Rather bizarrely there’s a channel on Sky (Channel 176) that’s seemingly devoted to Liverpool’s Capital of Culture in 2008.
I’d recommend it but it seems to consist solely of people who are on the outskirts of the consciousness of even noted media commentators such as myself – nevermind the average Jimmy in the street – simply talking about the city with little obvious structure or real point to proceedings.
If you’re listlessly flicking channels, and you’ve shelled out to join the legions of dead-eyed souls keeping Rupert Murdoch in Cayman Islands islands and young hot Asian babes, then have a look. I challenge you to watch for more than five minutes.
There’s also been the varying takes of Les Dennis and Alexei Sayle on the city recently, both of which were entertaining enough but a little unfulfilling. Dennis’ effort particularly rather had the feeling of a tourist board film, so desperate was he to put over his city, while Alexei (who is nevertheless fantastic) struggled to make his doc about the city rather than himself.
BBC4’s effort – Liverpool on the Box is available on iPlayer here and crops up on BBC4 every now and then.
It’s quite incredible to contemplate the sheer weight of talent and fantastic programming that’s come out Liverpool over the years, and it’s worth listing some of the work that’s hailed from the city.
Bread, Brookside, Boys From the Blackstuff, GBH, Hillsborough, Lucky, One Summer. Willy Russell, Jimmy McGovern, Alan Bleasdale. You really do forget how much TV there is. Surely there’s no other one city that makes its geography and people the stars of so many shows.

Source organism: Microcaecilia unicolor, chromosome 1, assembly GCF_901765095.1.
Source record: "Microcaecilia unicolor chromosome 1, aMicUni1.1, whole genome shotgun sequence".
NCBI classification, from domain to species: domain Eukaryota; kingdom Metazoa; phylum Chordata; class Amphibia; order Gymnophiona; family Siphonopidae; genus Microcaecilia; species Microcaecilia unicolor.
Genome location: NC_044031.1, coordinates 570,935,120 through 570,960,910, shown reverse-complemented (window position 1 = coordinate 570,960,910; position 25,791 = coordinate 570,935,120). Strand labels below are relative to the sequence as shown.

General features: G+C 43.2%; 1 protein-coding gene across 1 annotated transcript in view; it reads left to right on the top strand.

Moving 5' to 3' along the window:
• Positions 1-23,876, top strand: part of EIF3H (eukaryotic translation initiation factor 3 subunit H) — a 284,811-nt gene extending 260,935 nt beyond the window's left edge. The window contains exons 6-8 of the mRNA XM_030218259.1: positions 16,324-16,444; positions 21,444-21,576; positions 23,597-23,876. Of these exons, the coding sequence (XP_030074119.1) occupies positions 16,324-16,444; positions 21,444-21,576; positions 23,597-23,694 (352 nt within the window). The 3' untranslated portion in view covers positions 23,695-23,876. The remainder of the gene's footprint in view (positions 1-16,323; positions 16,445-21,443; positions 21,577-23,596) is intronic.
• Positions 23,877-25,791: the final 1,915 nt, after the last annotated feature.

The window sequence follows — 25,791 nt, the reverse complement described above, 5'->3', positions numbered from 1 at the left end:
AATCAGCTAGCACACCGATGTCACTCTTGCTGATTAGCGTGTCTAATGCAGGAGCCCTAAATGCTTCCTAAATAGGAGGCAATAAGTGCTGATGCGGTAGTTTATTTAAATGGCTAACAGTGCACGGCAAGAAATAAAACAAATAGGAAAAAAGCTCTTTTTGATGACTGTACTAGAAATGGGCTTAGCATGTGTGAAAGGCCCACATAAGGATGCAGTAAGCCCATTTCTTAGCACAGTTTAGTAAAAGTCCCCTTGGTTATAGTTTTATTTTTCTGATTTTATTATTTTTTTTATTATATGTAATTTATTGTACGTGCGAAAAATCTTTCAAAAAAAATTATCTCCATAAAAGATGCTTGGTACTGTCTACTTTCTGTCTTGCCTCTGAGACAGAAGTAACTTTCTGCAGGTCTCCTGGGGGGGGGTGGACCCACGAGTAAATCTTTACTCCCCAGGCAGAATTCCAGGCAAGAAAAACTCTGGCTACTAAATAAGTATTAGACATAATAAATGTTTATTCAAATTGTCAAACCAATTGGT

It’s worth remembering too that Liverpool is currently served by Hollyoaks – one of the worst programmes in the history of television. A sad state of affairs, and one that may prompt you to ponder where the next crop of talent will come from.
The city has also become something of a staple in those terrible but curiously watchable reality TV programmes such as The One About The Adelphi, The One About The Airport and its Horribly Rude Check-In Staff, The One About Ambulances and The One Where the Bloke Who’s Charged With Murder Says ‘Mer-deh?’.
There’s loads of cracking historical footage of the city too, including an early documentary on the city’s streets, Liverpool’s footy and music obsessions, the Toxteth riots, Hatton and Militant and dockers disputes.
Hilariously a typically 60’s BBC man turns up at the Kop at one point and is moved to describe the exotic experience as: ‘as rich and mystifying a culture as any south-sea island’.
But watching Liverpool on the Box simply makes you want to go and watch Boys From the Blackstuff, GBH and all the rest again. Even Bread which, along with all of Carla Lane’s other work, was terrible has a certain place in my nostalgic heart.
If the documentary hints at making a point it’s that Liverpool’s bursts of creativity seem to be inspired by hardship, of which the city has famously had its fair share. Phil Redmond actually vocalises this notion, pointing out that the 60’s and 80’s were the two great bursts in Liverpool creativity and expecting the next one.
It’s unfortunate that Redmond’s recent hits include the aforementioned Hollyoaks and presiding over the 2008 Capital of Culture celebrations featuring the Wombats, Ringo Starr and Dave Stewart, but the sheer depth and breadth of talent the city’s produced makes you hopeful 2008 will be remembered for more than that.
In the meantime, go and watch Boys again, and make sure you catch Liverpool on the Box before it vanishes into the ether.